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My books can be purchased as e-books for only $1.99. If interested, just click here: Books.
Match Play is a golf/suspense novel. Dust of Autumn is a bloody one set in upstate New York. Prairie View is set in South Dakota, with a final scene atop Rattlesnake Butte. Life is the Arbor is a children's book about Rollie Rabbit and his friends (on about a fourth grade level). The Black Widow involves an elaborate extortion scheme. Doggy-Dog World is my memoir. And ES3 is a description of my method for examining English sentence structure.
In case anyone is interested in any of my past posts, you can find an archive list at the bottom of this page.

Friday, July 10

Admirable Sportsmen & Unadmirable Actors

In professional sports today, it’s hard to find anyone to admire for character and not just sports accomplishments. We have too many domestic violence violators, too many cheaters, too many grandstanders and hot dogs, too many more concerned with “I” and “me” than with team, more concerned with how much money they make than with team loyalty. In the past we had Pete Rose, more recently Lance Armstrong and Barry Bonds, most recently Alex Rodriguez, Ray Rice, and Adrian Peterson. I have several choices for you to admire, sportsmen who exemplify the honesty and character that all sportsmen should aspire to: golf’s Jordan Spieth and baseball’s Paul Goldschmidt. Anyone who watches televised PGA golf can see what I see, Jordan Spieth as an unassuming, humble, well-spoken 21-year-old who goes about his business without any chest-pounding or egocentricities. I admire him tremendously. Anyone who watches Arizona Diamondbacks baseball can see what I see, Paul Goldschmidt as the epitome of what all baseball players should be—someone who always runs out ground balls and flyouts, who never complains about bad calls, who takes his stance in the batter’s box and stays there without having to step out after each pitch to re-tighten his batting gloves, who, after hitting one into the stands, doesn’t showboat on his way around the bases but simply runs around and then high-fives his teammates at the plate, who plays 1st base almost errorlessly, who doesn’t need a beard or countless tattoos to call attention to himself. His play does that for him. I admire him tremendously.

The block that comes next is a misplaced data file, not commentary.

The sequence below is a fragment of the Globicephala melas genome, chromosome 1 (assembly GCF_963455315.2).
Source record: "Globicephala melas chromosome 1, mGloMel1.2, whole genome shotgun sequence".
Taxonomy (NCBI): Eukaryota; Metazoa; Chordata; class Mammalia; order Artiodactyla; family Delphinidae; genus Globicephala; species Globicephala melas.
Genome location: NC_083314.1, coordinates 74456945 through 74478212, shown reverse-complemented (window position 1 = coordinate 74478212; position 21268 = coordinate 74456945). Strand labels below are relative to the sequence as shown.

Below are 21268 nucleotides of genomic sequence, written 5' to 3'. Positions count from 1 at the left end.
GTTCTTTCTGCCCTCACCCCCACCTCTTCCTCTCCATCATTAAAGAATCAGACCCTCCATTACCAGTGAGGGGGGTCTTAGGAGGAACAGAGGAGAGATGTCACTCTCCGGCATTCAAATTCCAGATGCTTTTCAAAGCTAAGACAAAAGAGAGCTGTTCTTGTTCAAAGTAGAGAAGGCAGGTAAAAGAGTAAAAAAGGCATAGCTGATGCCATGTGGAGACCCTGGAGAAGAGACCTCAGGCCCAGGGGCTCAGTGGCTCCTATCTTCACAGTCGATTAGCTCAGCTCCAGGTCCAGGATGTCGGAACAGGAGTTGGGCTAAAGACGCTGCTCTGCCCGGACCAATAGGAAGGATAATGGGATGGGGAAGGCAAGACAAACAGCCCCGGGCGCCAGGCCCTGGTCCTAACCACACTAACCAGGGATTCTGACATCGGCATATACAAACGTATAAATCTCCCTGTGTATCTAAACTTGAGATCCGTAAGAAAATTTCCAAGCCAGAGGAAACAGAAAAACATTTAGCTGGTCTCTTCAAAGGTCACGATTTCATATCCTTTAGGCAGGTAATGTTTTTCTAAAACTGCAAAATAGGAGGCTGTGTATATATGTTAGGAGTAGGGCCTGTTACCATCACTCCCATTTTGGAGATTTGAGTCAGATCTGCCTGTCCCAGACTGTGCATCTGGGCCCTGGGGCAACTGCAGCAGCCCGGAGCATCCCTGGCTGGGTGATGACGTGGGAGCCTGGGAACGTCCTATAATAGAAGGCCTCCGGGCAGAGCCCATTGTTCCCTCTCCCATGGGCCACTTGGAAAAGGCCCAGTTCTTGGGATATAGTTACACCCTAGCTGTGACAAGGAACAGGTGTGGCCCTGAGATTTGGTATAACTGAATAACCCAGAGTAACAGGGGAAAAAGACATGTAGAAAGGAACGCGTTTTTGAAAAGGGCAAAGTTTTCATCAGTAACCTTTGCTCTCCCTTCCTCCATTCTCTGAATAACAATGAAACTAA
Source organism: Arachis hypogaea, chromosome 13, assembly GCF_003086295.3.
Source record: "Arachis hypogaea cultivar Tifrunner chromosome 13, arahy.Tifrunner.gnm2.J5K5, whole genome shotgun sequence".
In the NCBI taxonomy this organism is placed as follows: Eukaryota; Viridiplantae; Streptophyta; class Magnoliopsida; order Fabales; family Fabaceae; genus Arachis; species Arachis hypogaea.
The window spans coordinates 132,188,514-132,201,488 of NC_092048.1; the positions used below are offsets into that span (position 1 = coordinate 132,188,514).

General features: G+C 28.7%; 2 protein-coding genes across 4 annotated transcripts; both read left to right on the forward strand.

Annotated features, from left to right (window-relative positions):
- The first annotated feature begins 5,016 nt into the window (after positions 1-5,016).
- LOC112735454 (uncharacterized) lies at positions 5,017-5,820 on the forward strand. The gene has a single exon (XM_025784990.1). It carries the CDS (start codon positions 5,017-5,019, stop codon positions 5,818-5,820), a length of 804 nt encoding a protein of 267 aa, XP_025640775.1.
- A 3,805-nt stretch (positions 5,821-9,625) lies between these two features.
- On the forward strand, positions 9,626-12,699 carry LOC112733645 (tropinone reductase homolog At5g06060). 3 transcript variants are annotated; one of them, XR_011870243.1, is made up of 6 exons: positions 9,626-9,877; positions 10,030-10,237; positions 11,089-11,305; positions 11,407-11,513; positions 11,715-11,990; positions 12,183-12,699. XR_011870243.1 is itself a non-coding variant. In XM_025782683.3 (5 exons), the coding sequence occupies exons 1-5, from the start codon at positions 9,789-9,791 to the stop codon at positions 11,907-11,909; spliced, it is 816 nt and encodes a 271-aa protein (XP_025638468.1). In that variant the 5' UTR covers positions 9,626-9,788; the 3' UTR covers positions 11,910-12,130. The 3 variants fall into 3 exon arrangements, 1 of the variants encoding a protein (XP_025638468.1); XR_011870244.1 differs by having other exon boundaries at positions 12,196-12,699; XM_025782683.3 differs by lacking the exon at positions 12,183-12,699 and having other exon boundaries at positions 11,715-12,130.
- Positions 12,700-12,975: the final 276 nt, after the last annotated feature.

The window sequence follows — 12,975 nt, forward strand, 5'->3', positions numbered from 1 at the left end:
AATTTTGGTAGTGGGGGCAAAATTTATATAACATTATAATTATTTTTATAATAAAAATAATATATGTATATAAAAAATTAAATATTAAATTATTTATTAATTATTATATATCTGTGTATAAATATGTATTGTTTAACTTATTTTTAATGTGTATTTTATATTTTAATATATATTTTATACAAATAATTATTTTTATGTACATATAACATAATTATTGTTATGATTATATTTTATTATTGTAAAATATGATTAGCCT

Two professional actors that have disappointed me recently, one in a minor way and one in a very major way: Tom Selleck and Bill Cosby. It has come to light that Selleck, during California’s drought, has been stealing water by the truckload for use on his ranch. It’s not a crime but it’s certainly a selfish act resulting in a civil suit brought by the water district against Selleck. I cringe at the thought that one of the actors I most admire has done something so unadmirable. I want him to be the Frank Reagan he is in Blue Bloods, the honest and capable New York City police commissioner who would never stoop to stealing anything. I want him to be the Jesse Stone he is in the Parker series for television, flawed somewhat by his addiction to alcohol but still doing what's right for the citizens of Paradise. Say it isn’t so, Tom. Say you knew nothing about the stolen water. And then there’s Bill Cosby, whom most of us once admired as the knowing, caring father Dr. Cliff Huxtable on the Bill Cosby Show. Now, he’s admitted to giving Quaaludes to young women with whom he wanted to have sex. I’d like Dr. Huxtable to say it ain’t so, but Cosby has already said it really was so. One image tarnished, Tom Selleck; one image smashed, Bill Cosby.

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